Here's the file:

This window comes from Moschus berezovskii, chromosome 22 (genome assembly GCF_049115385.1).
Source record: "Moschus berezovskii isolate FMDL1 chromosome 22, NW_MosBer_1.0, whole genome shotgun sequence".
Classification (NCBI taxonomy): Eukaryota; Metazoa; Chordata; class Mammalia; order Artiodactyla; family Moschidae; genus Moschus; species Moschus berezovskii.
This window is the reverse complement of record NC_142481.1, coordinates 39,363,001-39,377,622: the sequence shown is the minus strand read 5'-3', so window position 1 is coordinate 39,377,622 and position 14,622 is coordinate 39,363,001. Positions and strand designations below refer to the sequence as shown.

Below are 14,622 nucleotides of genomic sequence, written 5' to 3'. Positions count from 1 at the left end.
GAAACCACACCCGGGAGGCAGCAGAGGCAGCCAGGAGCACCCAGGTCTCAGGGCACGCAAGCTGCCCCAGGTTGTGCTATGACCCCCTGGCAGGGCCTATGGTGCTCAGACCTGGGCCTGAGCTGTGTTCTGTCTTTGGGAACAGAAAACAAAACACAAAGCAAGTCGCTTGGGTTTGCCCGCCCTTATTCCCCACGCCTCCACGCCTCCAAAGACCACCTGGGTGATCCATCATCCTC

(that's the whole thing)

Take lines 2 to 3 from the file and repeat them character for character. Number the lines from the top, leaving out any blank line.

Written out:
Source record: "Moschus berezovskii isolate FMDL1 chromosome 22, NW_MosBer_1.0, whole genome shotgun sequence".
Classification (NCBI taxonomy): Eukaryota; Metazoa; Chordata; class Mammalia; order Artiodactyla; family Moschidae; genus Moschus; species Moschus berezovskii.